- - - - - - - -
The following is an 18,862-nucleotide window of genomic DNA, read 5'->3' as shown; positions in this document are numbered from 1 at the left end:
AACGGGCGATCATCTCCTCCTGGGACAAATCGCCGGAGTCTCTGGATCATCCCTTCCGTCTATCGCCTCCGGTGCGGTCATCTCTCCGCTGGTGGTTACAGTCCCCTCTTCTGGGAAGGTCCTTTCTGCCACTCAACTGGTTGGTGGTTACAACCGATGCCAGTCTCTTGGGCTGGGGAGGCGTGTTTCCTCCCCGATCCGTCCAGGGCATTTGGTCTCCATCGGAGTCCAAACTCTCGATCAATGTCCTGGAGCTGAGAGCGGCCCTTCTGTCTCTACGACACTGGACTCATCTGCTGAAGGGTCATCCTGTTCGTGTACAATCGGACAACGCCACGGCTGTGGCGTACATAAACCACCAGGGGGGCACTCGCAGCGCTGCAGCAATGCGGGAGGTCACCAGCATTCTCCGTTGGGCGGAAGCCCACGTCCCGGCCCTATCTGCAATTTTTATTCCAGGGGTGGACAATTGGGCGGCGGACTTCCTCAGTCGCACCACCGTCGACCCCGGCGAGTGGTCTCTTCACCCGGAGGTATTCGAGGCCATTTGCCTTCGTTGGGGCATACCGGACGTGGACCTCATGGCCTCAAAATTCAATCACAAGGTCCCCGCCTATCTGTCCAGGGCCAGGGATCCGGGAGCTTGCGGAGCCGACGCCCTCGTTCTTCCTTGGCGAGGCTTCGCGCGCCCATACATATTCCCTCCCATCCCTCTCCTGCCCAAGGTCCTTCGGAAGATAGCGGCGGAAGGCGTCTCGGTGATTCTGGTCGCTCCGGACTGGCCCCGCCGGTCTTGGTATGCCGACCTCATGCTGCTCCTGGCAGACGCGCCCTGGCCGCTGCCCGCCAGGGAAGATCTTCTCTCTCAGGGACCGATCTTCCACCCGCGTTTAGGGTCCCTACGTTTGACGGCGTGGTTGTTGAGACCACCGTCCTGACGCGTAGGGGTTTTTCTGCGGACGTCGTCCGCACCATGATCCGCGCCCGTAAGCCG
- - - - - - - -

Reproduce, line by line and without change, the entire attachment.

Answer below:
The following is an 18,862-nucleotide window of genomic DNA, read 5'->3' as shown; positions in this document are numbered from 1 at the left end:
AACGGGCGATCATCTCCTCCTGGGACAAATCGCCGGAGTCTCTGGATCATCCCTTCCGTCTATCGCCTCCGGTGCGGTCATCTCTCCGCTGGTGGTTACAGTCCCCTCTTCTGGGAAGGTCCTTTCTGCCACTCAACTGGTTGGTGGTTACAACCGATGCCAGTCTCTTGGGCTGGGGAGGCGTGTTTCCTCCCCGATCCGTCCAGGGCATTTGGTCTCCATCGGAGTCCAAACTCTCGATCAATGTCCTGGAGCTGAGAGCGGCCCTTCTGTCTCTACGACACTGGACTCATCTGCTGAAGGGTCATCCTGTTCGTGTACAATCGGACAACGCCACGGCTGTGGCGTACATAAACCACCAGGGGGGCACTCGCAGCGCTGCAGCAATGCGGGAGGTCACCAGCATTCTCCGTTGGGCGGAAGCCCACGTCCCGGCCCTATCTGCAATTTTTATTCCAGGGGTGGACAATTGGGCGGCGGACTTCCTCAGTCGCACCACCGTCGACCCCGGCGAGTGGTCTCTTCACCCGGAGGTATTCGAGGCCATTTGCCTTCGTTGGGGCATACCGGACGTGGACCTCATGGCCTCAAAATTCAATCACAAGGTCCCCGCCTATCTGTCCAGGGCCAGGGATCCGGGAGCTTGCGGAGCCGACGCCCTCGTTCTTCCTTGGCGAGGCTTCGCGCGCCCATACATATTCCCTCCCATCCCTCTCCTGCCCAAGGTCCTTCGGAAGATAGCGGCGGAAGGCGTCTCGGTGATTCTGGTCGCTCCGGACTGGCCCCGCCGGTCTTGGTATGCCGACCTCATGCTGCTCCTGGCAGACGCGCCCTGGCCGCTGCCCGCCAGGGAAGATCTTCTCTCTCAGGGACCGATCTTCCACCCGCGTTTAGGGTCCCTACGTTTGACGGCGTGGTTGTTGAGACCACCGTCCTGACGCGTAGGGGTTTTTCTGCGGACGTCGTCCGCACCATGATCCGCGCCCGTAAGCCG